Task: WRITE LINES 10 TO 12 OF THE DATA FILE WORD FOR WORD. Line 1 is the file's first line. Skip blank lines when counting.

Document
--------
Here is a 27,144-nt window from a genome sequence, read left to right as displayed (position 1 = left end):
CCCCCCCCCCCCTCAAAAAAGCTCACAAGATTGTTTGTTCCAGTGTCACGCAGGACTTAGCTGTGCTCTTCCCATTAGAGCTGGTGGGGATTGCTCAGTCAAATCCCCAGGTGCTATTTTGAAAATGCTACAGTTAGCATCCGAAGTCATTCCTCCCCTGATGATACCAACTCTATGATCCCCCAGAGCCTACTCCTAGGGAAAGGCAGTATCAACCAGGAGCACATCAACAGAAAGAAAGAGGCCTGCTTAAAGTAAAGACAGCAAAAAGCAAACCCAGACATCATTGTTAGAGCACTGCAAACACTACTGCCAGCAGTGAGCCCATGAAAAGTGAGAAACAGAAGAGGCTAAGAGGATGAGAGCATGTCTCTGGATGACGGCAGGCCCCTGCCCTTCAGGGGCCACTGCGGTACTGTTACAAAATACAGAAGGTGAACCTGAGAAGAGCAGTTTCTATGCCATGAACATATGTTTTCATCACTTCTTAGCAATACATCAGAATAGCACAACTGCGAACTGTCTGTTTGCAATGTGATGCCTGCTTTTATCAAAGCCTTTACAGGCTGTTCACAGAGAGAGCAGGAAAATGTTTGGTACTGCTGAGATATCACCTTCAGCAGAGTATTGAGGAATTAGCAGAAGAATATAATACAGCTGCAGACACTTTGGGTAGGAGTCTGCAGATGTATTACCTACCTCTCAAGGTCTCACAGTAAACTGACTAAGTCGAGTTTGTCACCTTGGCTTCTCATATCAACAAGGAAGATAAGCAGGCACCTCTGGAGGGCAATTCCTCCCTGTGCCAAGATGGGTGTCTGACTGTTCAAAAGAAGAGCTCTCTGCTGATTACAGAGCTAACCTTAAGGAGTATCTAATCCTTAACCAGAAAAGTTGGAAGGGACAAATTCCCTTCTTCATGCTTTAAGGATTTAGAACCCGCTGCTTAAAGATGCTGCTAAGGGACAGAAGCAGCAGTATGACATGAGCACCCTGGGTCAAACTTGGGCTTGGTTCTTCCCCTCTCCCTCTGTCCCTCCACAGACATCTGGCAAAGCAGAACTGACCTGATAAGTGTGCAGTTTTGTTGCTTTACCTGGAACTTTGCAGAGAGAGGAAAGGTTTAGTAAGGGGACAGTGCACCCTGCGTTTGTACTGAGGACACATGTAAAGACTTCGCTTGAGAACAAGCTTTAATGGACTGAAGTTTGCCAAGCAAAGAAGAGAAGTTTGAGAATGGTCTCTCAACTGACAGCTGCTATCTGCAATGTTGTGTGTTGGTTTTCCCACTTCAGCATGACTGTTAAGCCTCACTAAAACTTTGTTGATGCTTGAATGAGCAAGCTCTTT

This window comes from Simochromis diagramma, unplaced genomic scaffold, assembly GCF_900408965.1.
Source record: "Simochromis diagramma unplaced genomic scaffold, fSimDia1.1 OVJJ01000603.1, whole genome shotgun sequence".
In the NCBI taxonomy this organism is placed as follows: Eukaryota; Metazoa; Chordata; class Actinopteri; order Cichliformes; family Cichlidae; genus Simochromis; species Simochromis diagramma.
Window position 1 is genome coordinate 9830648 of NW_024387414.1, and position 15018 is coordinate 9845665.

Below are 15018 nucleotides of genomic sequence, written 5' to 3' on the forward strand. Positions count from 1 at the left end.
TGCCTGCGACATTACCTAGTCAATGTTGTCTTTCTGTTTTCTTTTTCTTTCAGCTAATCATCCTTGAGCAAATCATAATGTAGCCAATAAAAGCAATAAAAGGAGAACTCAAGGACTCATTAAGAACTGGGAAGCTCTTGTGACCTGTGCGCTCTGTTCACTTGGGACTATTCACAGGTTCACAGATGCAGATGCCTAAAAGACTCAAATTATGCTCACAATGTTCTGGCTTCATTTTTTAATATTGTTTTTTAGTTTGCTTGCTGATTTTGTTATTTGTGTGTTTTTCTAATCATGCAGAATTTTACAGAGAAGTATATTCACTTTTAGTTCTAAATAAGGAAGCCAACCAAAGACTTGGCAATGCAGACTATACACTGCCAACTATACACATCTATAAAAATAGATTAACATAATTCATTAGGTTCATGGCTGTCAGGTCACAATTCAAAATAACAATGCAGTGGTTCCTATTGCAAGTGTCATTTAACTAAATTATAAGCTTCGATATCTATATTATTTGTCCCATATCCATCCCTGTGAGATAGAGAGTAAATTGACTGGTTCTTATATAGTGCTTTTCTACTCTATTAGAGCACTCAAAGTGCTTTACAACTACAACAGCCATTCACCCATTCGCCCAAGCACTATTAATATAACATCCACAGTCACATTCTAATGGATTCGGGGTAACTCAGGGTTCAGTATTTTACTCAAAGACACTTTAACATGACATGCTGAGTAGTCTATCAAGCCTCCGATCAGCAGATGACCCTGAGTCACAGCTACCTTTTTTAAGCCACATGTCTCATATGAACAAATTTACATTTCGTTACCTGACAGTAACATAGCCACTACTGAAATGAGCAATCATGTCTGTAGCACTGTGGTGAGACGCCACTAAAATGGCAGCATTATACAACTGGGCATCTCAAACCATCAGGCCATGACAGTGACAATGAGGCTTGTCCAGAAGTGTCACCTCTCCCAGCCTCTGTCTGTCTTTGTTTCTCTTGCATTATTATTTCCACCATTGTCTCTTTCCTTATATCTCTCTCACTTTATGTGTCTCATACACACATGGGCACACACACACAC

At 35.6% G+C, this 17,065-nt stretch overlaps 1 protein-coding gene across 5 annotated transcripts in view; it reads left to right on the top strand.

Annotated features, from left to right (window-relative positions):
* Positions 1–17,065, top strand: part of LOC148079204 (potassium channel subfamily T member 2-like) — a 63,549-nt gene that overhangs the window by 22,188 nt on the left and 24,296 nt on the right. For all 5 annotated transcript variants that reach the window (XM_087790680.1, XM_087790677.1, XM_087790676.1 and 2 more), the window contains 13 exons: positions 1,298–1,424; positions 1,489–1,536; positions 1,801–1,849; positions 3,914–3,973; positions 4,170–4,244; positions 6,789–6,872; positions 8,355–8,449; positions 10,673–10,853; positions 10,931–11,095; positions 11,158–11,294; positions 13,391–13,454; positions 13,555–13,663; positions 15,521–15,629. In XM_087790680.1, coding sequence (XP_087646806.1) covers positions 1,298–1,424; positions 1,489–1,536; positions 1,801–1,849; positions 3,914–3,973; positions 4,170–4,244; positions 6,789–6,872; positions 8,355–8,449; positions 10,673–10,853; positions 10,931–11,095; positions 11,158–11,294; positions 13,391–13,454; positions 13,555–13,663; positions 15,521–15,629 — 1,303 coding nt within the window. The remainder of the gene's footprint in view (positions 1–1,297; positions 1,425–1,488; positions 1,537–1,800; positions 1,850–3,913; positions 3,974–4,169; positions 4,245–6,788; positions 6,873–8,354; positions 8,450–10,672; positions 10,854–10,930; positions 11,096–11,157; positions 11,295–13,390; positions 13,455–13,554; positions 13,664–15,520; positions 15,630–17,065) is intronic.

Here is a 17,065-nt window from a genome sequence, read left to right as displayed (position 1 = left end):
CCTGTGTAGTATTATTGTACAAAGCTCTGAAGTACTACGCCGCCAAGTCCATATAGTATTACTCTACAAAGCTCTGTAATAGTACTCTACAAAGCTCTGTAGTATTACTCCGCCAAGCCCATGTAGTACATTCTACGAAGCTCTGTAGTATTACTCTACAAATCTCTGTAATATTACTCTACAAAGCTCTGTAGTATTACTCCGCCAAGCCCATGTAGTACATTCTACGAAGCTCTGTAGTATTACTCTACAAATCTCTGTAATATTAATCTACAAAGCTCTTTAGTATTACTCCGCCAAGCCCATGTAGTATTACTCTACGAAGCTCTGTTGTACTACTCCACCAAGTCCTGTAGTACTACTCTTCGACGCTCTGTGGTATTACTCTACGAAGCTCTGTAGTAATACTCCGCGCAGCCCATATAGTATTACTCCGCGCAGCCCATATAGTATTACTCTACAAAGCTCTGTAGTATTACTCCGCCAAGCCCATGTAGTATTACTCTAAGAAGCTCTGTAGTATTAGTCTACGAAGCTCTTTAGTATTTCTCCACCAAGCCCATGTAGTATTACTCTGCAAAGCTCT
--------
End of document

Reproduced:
Annotated features, from left to right (window-relative positions):
* Positions 1–17,065, top strand: part of LOC148079204 (potassium channel subfamily T member 2-like) — a 63,549-nt gene that overhangs the window by 22,188 nt on the left and 24,296 nt on the right. For all 5 annotated transcript variants that reach the window (XM_087790680.1, XM_087790677.1, XM_087790676.1 and 2 more), the window contains 13 exons: positions 1,298–1,424; positions 1,489–1,536; positions 1,801–1,849; positions 3,914–3,973; positions 4,170–4,244; positions 6,789–6,872; positions 8,355–8,449; positions 10,673–10,853; positions 10,931–11,095; positions 11,158–11,294; positions 13,391–13,454; positions 13,555–13,663; positions 15,521–15,629. In XM_087790680.1, coding sequence (XP_087646806.1) covers positions 1,298–1,424; positions 1,489–1,536; positions 1,801–1,849; positions 3,914–3,973; positions 4,170–4,244; positions 6,789–6,872; positions 8,355–8,449; positions 10,673–10,853; positions 10,931–11,095; positions 11,158–11,294; positions 13,391–13,454; positions 13,555–13,663; positions 15,521–15,629 — 1,303 coding nt within the window. The remainder of the gene's footprint in view (positions 1–1,297; positions 1,425–1,488; positions 1,537–1,800; positions 1,850–3,913; positions 3,974–4,169; positions 4,245–6,788; positions 6,873–8,354; positions 8,450–10,672; positions 10,854–10,930; positions 11,096–11,157; positions 11,295–13,390; positions 13,455–13,554; positions 13,664–15,520; positions 15,630–17,065) is intronic.

Here is a 17,065-nt window from a genome sequence, read left to right as displayed (position 1 = left end):